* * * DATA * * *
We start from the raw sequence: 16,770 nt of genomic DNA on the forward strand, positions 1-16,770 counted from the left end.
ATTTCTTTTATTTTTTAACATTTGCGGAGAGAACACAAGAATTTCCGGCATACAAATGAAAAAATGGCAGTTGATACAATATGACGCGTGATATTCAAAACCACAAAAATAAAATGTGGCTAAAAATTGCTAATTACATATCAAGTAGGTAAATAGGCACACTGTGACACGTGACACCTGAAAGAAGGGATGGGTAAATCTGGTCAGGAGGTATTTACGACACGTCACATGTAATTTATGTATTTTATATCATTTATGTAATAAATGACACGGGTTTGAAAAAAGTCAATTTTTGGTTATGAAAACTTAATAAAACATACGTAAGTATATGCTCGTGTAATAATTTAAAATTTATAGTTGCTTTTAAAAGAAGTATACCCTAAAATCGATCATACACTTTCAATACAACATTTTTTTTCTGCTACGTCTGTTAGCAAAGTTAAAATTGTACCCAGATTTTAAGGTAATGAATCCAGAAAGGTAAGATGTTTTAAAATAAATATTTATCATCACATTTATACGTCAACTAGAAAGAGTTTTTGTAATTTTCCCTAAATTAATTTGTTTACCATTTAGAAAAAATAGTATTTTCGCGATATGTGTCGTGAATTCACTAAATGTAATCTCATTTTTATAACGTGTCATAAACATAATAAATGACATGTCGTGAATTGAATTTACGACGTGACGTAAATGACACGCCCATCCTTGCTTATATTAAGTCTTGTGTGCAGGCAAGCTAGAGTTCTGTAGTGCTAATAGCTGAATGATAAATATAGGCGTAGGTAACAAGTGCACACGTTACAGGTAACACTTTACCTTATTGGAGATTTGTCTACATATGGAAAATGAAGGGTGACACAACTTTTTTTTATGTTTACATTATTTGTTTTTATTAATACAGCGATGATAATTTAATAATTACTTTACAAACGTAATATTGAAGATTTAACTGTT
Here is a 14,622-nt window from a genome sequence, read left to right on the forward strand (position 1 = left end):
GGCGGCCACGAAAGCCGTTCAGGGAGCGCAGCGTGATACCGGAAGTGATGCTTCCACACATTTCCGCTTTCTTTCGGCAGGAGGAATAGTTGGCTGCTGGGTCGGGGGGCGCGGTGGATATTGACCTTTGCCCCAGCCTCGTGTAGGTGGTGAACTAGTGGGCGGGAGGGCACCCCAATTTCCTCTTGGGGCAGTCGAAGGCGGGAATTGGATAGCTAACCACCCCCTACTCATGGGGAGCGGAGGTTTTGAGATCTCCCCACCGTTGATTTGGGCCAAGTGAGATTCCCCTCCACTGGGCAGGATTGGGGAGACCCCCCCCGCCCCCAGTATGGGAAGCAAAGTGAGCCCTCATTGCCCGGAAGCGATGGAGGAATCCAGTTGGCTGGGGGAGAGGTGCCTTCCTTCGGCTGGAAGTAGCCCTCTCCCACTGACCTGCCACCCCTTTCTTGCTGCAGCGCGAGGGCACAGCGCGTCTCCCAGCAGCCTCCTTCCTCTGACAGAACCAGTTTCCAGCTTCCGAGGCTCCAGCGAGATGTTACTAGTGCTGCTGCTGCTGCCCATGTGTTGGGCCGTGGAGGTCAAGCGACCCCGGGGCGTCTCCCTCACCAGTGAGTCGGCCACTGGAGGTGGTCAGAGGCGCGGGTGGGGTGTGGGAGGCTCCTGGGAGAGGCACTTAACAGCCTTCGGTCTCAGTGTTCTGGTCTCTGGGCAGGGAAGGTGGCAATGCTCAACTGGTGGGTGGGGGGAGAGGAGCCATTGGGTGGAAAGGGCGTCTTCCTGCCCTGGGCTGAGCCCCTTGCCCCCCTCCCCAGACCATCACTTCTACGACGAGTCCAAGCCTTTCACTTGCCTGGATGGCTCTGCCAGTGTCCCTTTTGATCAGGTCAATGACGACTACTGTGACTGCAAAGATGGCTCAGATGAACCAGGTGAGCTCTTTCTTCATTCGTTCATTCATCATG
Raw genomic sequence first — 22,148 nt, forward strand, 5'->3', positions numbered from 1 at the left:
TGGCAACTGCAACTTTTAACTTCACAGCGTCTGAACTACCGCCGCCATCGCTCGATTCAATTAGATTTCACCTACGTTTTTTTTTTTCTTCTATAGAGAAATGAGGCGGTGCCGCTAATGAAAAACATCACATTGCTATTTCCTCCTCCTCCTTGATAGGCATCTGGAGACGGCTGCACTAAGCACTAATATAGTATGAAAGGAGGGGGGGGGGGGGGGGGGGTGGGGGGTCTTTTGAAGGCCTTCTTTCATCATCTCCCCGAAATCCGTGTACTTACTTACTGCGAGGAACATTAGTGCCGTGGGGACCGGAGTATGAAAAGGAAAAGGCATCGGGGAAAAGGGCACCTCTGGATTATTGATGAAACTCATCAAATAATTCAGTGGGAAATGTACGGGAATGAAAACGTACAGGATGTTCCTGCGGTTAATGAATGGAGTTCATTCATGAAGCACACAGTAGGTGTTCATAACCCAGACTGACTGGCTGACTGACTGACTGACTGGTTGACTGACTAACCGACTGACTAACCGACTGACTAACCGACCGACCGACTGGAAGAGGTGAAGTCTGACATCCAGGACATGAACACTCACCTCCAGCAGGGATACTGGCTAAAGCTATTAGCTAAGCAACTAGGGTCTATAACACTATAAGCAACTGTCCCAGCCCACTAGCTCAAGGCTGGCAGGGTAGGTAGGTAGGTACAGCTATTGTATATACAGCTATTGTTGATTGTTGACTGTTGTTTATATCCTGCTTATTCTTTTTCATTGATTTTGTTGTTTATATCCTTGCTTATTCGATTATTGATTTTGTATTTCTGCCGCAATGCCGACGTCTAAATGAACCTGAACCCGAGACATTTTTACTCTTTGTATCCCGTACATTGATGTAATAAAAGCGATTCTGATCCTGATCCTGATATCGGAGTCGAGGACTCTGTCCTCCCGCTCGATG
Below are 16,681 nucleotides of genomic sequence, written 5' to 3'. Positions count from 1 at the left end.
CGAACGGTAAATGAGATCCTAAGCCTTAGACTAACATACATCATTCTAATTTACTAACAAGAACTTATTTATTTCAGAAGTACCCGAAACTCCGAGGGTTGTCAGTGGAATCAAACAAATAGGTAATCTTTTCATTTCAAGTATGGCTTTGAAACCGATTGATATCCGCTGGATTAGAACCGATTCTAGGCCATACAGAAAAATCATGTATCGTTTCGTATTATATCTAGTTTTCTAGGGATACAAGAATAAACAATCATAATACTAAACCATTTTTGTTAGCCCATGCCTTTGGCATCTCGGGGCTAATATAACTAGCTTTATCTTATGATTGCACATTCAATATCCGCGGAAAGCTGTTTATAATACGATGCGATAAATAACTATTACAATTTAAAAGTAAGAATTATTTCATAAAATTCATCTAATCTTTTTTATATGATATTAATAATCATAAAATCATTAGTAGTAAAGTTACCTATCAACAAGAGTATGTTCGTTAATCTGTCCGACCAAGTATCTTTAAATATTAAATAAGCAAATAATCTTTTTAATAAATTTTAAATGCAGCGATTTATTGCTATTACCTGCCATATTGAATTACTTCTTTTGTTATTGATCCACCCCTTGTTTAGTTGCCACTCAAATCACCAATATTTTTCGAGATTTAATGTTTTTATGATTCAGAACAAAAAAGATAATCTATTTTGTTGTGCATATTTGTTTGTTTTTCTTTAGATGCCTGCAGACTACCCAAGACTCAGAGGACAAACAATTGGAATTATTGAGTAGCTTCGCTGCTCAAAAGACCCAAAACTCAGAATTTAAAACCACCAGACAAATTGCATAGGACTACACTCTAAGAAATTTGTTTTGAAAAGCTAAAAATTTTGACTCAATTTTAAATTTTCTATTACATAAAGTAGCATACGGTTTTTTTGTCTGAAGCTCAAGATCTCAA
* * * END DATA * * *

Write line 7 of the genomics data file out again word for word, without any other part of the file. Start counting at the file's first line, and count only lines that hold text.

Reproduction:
Below are 16,681 nucleotides of genomic sequence, written 5' to 3'. Positions count from 1 at the left end.